The average cost of cooking gas has shot back to levels that prompted the Ruto administration to scrap the eight percent value-added tax (VAT) in a bid to lower prices and raise use in line with Kenya’s policy to transition to clean energy.
Households paid Sh3,031.82 on average to refill a 13-kilogramme liquefied petroleum gas (LPG) cylinder in November, the latest official data shows, near the Sh3,069.01 level in June when the eight percent VAT last applied.
Analysis of the data collated by the Kenya National Bureau of Statistics indicates that the average cost of 13kg cooking gas hit lows of Sh2,709.07 before starting to rise steadily, and has now hit the levels before the taxes were reduced.
That shows homes and businesses consuming 13kg gas saved a maximum of Sh359.94, or 11.73 percent, on average on the cost after the tax was removed, a gain which has been clawed back by suppliers in about five months.
The short-lived reprieve to consumers has seen the taxman questioning the effectiveness of the VAT exemptions in helping cushion consumers from the high cost of living.
“Sometimes we ask ourselves that if we give these reliefs for purposes of assisting the consumer, will it trickle down to the consumers? Take the example of LPG where we first halved the rate [to eight percent] last year and this year, we have zero-rated it. Have you seen the prices of LPG reduce in line with the relief?” posed a deputy commissioner in the Domestic Tax Department at the Kenya Revenue Authority, who did not want to be identified as he is not allowed to talk to media on the topic.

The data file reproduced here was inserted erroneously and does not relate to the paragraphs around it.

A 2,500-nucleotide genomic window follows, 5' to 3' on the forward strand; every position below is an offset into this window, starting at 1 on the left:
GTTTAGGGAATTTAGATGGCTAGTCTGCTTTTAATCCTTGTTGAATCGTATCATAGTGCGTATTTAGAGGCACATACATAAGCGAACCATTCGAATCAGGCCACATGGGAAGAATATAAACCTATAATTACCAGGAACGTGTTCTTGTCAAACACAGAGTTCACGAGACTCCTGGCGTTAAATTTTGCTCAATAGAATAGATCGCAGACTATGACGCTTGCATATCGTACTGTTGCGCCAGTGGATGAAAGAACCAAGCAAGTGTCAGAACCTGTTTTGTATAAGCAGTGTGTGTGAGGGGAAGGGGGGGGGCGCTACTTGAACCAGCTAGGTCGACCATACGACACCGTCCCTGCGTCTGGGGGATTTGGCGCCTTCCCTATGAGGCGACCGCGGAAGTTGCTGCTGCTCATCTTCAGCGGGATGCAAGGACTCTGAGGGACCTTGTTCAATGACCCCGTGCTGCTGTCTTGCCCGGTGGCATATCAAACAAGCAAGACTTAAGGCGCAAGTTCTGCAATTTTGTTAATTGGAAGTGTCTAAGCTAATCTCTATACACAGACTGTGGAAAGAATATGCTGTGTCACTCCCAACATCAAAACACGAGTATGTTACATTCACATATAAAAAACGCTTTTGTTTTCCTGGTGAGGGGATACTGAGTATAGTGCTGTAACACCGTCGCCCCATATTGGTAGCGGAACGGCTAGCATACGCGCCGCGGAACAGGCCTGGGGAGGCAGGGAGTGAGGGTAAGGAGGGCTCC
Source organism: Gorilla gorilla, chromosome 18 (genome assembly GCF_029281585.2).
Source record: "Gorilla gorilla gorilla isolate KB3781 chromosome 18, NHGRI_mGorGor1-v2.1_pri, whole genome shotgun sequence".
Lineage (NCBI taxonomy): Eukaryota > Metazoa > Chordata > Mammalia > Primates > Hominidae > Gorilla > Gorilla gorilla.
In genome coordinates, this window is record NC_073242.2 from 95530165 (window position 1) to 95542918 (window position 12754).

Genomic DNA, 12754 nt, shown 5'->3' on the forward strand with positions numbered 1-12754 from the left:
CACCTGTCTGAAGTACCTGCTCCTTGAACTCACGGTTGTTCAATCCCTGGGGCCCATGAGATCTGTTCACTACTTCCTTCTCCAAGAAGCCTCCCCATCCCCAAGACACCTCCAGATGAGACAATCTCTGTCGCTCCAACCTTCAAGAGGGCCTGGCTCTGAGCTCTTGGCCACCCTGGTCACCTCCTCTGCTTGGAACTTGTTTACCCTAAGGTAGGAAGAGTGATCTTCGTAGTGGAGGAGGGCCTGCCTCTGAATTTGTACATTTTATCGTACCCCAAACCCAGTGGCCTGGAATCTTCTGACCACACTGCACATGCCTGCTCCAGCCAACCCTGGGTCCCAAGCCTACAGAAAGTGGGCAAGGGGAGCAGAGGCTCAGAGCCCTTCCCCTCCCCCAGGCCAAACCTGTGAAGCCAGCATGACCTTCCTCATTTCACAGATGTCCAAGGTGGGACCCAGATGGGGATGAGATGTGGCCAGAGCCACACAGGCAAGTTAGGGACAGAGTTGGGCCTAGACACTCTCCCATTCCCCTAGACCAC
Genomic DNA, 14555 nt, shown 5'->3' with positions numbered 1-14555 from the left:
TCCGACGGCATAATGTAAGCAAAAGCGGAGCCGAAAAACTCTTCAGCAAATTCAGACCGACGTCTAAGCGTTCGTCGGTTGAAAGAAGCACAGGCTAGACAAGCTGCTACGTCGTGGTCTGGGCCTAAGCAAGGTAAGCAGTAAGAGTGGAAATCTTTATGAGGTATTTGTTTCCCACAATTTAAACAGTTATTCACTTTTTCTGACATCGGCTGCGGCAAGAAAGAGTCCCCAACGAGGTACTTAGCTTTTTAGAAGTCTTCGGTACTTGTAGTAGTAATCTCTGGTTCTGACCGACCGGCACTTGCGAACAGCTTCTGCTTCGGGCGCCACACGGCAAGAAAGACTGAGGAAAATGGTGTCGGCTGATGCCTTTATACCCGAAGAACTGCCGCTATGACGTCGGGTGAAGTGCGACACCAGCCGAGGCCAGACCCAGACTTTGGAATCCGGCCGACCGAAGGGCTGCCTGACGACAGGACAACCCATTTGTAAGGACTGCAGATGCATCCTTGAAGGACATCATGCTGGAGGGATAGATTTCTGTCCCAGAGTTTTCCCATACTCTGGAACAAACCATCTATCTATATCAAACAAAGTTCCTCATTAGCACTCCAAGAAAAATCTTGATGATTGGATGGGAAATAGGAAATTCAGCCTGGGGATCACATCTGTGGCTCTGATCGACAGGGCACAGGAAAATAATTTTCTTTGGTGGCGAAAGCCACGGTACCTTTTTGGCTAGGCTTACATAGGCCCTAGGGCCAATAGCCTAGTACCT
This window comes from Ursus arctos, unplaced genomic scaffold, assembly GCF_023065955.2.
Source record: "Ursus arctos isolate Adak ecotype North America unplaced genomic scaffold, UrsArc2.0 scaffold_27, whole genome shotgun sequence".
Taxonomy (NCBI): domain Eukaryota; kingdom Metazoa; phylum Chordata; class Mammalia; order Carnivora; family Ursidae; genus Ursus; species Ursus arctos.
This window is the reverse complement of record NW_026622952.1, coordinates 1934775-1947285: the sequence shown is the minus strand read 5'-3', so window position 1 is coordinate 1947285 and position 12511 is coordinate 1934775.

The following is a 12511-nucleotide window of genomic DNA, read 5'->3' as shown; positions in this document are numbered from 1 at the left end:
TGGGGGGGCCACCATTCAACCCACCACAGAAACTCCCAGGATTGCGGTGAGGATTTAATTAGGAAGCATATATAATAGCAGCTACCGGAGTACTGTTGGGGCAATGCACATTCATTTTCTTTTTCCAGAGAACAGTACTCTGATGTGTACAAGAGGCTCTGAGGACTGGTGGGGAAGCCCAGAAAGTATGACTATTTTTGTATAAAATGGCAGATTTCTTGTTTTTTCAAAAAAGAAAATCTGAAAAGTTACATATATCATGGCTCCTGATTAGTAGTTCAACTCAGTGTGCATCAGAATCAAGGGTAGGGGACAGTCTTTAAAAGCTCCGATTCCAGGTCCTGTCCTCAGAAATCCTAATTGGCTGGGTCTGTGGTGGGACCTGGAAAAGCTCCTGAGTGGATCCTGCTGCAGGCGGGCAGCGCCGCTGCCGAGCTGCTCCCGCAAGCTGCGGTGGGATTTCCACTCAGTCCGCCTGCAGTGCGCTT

“In 2020 we also reduced VAT from 16 to 14 percent [between May and December 2020]; did you see any changes in any price of goods?”
The retail prices of LPG rose between September and November when the global cost of propane — which, together with butane, is used to make cooking gas— fell by double-digits. Propane fell from a high of $0.77 per gallon (about 2.6 kg of gas) on September 14 to a low of $0.63 on November 16.
LPG is charged Petroleum Development Fund Levy at a rate of Sh0.40 per kilogramme, while the importation of LPG cylinders attracts import duty at a rate of 25 percent of the cost, insurance, and freight (CIF) value and excise duty at 35 percent. Other charges include an Import Declaration Fee of 2.5 percent and a Railway Development Levy (RDL) at a rate of 1.5 percent.
The Cabinet meeting in October proposed to scrap all taxes on LPG to make the fuel affordable to most homes, including low-income ones, in a bid to cut reliance on kerosene, charcoal, and firewood which are not environment-friendly.
The plan is to remove “taxes on locally manufactured cylinders, on liquefied petroleum gas (LPG) product as well as on the cost of the cylinder revalidation,” according to a Cabinet dispatch on October 9.
The State has since 2016 been keen on ensuring affordable clean energy supply to low-income homes through the failed Mwananchi Gas Project.
The project which aimed at promoting the use of clean cooking energy by distributing six kilogramme LPG gas to poor households has encountered numerous bottlenecks, including budget cuts in recent years, which have slowed down its rollout.
Besides six-kilo gas cylinders, low-income households were also supplied with low-pressure, two-burner cook stoves.
The project under the cash-strapped National Oil Corporation of Kenya (Nock) had initially targeted more than three million poor households following a pilot in Machakos and Kajiado counties before the target was lowered to 300,000 homes.
The beneficiaries were to pay a discounted price of Sh2,000 in three years for the cylinder and burner, with refills pegged at Sh840 at the time.
Nock, however, suspended the project in June 2018, citing distribution challenges with the State audit office establishing that some Sh870 million had been spent with no value to taxpayers.